The Fresh Loaf

News & Information for Amateur Bakers and Artisan Bread Enthusiasts

Weights and volumes in calculating

Faith in Virginia's picture
Faith in Virginia

Weights and volumes in calculating

I'm having an issue with hydration in the sourdough formulas I'm getting in books and on the web. I weigh out to the letter and from more than one source I keep coming up with goop as a finished dough more like a biga then a finished dough. I'm always adding flour to get to what I feel is right. The end result is great but I'm always adding so much flour. Any thoughts on what I'm doing wrong. A side note my scale is in 5 gram increments and I have a new scale coming but I'm adding 100grams+ to get a workable dough. Any thoughts would be great.

Thanks Faith

OldWoodenSpoon's picture

and I'm not through learning it yet, is that the dough must rule, not the formula.  Depending on your flour choices, the temperature and humidity in your kitchen on baking day, the moisture content of your flour, and many, many things, you will get variation between what really happens and what the recipe calls for.  You are baking the dough in your hands, not the dough in the recipe, and you must go by what the dough in your hands tells you.

If you get an extra 5 grams of water into your dough because of the degree of granularity in the accuracy of your scale, and you use a flour with significantly higher moisture content than that on which the recipe was based, you could end up adding a significant amount of "extra" flour to correct the "true" hydration of your dough.  It is hard to get used to, but it is the right thing to do.  You have to bring the dough to the "proper" consistency, and you are the only judge of that as you make it.  The recipe is more like guidelines.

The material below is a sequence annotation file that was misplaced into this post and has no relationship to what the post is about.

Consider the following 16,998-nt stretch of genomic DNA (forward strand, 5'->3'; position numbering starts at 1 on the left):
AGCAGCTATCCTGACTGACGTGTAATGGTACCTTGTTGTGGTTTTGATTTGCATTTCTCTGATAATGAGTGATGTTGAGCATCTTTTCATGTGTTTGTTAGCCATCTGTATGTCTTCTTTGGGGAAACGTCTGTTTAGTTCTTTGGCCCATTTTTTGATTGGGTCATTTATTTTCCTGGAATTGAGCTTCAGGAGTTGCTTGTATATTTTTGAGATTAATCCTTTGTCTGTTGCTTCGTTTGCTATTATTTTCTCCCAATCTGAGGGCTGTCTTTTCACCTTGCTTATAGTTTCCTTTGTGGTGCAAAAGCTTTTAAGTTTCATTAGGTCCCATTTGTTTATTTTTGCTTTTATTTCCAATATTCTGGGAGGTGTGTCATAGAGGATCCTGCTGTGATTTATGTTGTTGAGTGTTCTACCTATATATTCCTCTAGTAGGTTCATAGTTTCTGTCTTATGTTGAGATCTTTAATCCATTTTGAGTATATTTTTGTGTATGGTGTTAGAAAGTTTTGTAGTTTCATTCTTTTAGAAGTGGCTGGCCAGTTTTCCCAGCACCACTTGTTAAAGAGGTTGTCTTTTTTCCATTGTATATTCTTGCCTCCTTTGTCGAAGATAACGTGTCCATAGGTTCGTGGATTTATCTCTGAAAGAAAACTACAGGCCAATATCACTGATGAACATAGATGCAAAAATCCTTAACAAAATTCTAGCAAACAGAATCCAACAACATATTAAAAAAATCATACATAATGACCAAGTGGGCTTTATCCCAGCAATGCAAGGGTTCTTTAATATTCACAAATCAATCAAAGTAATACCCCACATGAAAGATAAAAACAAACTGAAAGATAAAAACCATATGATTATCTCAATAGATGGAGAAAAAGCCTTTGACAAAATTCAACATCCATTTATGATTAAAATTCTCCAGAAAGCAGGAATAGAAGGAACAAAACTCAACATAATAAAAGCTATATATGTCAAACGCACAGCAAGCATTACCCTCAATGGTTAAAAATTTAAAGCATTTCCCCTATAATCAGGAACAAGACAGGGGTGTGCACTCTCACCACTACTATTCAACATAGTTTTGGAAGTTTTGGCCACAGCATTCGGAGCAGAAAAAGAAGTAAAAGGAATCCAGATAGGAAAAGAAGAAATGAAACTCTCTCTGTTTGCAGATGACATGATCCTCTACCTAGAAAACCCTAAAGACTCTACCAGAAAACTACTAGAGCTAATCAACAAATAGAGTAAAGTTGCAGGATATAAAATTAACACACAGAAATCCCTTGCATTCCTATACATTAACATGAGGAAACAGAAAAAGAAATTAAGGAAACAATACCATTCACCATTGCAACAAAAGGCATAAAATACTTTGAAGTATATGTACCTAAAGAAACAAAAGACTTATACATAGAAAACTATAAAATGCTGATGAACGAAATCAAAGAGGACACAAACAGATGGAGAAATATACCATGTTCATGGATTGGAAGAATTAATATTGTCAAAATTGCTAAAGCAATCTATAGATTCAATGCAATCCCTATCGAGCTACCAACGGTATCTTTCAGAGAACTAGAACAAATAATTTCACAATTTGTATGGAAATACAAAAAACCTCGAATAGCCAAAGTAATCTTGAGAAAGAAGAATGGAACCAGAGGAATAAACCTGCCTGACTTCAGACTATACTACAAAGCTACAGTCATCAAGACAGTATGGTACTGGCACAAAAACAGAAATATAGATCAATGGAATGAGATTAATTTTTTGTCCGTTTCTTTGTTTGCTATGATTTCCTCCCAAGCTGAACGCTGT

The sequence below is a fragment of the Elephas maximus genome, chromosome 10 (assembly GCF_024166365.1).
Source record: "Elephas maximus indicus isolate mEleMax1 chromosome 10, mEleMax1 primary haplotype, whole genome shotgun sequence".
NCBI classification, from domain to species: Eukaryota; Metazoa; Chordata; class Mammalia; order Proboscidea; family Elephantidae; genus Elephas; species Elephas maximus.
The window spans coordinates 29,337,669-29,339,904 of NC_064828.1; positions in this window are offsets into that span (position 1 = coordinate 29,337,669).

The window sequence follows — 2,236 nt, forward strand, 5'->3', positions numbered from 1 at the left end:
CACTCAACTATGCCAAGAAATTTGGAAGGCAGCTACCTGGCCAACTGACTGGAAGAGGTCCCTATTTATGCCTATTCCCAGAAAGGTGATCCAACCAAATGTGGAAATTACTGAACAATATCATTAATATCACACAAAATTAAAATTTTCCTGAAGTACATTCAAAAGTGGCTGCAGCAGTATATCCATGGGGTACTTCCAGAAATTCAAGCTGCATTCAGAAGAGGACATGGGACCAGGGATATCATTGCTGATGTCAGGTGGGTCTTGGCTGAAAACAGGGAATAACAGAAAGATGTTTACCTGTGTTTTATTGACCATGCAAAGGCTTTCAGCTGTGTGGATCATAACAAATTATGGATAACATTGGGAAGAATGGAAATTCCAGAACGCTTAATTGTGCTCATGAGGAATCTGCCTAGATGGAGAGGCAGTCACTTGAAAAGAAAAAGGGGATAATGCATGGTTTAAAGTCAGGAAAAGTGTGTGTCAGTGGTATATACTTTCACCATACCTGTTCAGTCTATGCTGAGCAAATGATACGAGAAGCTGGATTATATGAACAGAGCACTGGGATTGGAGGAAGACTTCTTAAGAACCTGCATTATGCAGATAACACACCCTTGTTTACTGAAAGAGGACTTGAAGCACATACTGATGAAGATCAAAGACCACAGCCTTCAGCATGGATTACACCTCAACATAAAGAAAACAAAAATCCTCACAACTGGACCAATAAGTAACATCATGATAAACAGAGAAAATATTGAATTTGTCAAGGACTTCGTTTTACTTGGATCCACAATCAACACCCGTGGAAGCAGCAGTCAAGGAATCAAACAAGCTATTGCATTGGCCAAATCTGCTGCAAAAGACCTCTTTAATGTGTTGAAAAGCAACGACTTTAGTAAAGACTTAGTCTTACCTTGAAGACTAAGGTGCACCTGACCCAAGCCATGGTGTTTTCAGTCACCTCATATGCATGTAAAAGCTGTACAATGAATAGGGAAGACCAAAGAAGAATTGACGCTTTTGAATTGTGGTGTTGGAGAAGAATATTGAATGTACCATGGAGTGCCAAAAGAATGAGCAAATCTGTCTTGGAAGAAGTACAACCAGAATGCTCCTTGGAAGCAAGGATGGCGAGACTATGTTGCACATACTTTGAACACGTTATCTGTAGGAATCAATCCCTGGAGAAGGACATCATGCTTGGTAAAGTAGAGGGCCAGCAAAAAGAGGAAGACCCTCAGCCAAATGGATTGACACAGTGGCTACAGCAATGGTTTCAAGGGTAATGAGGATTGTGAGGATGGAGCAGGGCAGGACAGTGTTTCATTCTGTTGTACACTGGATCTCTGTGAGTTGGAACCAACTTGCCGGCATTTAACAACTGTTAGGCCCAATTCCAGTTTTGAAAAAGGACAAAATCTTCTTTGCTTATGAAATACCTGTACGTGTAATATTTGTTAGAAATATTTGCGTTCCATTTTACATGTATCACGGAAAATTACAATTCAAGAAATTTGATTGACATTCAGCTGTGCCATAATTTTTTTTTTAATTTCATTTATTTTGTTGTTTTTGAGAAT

Another thing that has been hard to come to terms with for me has been the very high hydration level of many of the recipes for sourdough breads.  The way to get that nice wide-open crumb that most people expect a good sourdough to have is to use a lot of water relative to the amount of flour (high hydration %).  That makes the finished dough very wet, sticky and difficult to handle.  I baked a lot of substandard sourdough learning how to cope with high hydration doughs.  As I learn I still bake some poor loaves, but not so many as before.  You might want to search around on TFL for some videos and tutorials on wet dough techniques.  Maybe you are where I was not too long ago:  if it is wet, sticky and hard too handle then it needs more flour.  It's hard to learn to accept that conclusion may well be false.

If, as you say, the "end result is great" then you are doing a good job, and keep it up!  And be less nervous about it.  You are graduating from being a recipe follower, becoming a true baker, and that is all good!


JoeV's picture

"The dough in YOUR hands" really speaks volumes about the "art" of bread baking. We start with a formula and the "art" comes in when you learn how the dough should look and feel and react in YOUR hands. This can be learned quickly if studying under a veteran baker, or over time trough trial and error. Then, you will awaken one day to an epiphany of sorts, when it all seems to come together, and more importantly, makes sense. And just when it all appears to make sense, you will try a new formula and the chaos begins again. LOL

I have had many frustrating batches of dough, but the reward of having someone say that your bread is truly delicious, makes up for all the frustration.

pmccool's picture


A few things come to mind after reading your account.

There may be a difference between the flour used by the formula's creator and the flour you are using.  If the formula originator was using a higher protein flour and you are using a lower protein flour (which would be fairly common in the SE U.S.), your flour won't absorb as much water as the flour used in the formula.  Hence, goopy dough.